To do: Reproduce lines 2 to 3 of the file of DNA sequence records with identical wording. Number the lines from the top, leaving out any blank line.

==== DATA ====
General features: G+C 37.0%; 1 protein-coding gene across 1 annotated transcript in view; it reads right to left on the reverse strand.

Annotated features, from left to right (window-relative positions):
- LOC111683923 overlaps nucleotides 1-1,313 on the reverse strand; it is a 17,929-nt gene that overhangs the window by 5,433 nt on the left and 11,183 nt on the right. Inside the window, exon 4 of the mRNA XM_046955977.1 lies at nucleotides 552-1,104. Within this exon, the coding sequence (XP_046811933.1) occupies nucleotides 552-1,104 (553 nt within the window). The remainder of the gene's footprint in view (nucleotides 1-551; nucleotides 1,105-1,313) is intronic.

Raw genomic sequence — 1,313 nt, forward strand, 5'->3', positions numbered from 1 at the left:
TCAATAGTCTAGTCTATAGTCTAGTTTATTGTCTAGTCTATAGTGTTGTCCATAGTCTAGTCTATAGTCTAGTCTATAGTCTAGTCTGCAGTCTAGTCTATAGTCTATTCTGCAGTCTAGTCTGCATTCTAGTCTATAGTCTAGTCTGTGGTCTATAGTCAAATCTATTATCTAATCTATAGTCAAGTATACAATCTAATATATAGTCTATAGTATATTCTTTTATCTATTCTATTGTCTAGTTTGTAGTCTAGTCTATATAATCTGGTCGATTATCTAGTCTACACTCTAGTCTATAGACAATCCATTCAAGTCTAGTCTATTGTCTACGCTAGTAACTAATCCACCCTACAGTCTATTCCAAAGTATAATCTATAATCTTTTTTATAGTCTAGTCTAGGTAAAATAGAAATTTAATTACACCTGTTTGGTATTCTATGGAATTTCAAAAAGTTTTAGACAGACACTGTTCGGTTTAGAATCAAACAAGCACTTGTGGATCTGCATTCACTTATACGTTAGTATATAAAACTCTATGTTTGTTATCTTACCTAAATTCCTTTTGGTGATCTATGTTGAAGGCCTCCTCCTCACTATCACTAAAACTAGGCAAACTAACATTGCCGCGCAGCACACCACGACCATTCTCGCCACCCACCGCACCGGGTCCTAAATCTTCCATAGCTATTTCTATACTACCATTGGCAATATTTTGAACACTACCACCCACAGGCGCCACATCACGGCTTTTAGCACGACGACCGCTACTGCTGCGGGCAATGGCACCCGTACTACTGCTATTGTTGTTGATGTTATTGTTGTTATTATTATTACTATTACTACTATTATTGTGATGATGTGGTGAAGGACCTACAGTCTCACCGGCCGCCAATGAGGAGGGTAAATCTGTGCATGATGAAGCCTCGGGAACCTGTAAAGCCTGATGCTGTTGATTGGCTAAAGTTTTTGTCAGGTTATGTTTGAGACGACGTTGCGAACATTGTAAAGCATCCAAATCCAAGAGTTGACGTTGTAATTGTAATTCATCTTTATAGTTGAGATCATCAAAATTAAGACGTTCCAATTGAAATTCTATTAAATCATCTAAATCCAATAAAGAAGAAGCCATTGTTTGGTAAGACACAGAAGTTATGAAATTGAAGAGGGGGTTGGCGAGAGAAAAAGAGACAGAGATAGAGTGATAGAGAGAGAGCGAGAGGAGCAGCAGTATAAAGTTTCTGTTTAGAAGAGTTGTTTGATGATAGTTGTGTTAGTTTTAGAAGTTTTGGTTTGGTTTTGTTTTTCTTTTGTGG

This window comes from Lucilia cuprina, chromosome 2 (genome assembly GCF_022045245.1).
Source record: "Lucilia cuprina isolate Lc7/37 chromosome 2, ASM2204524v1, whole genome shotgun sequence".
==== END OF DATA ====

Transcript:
Annotated features, from left to right (window-relative positions):
- LOC111683923 overlaps nucleotides 1-1,313 on the reverse strand; it is a 17,929-nt gene that overhangs the window by 5,433 nt on the left and 11,183 nt on the right. Inside the window, exon 4 of the mRNA XM_046955977.1 lies at nucleotides 552-1,104. Within this exon, the coding sequence (XP_046811933.1) occupies nucleotides 552-1,104 (553 nt within the window). The remainder of the gene's footprint in view (nucleotides 1-551; nucleotides 1,105-1,313) is intronic.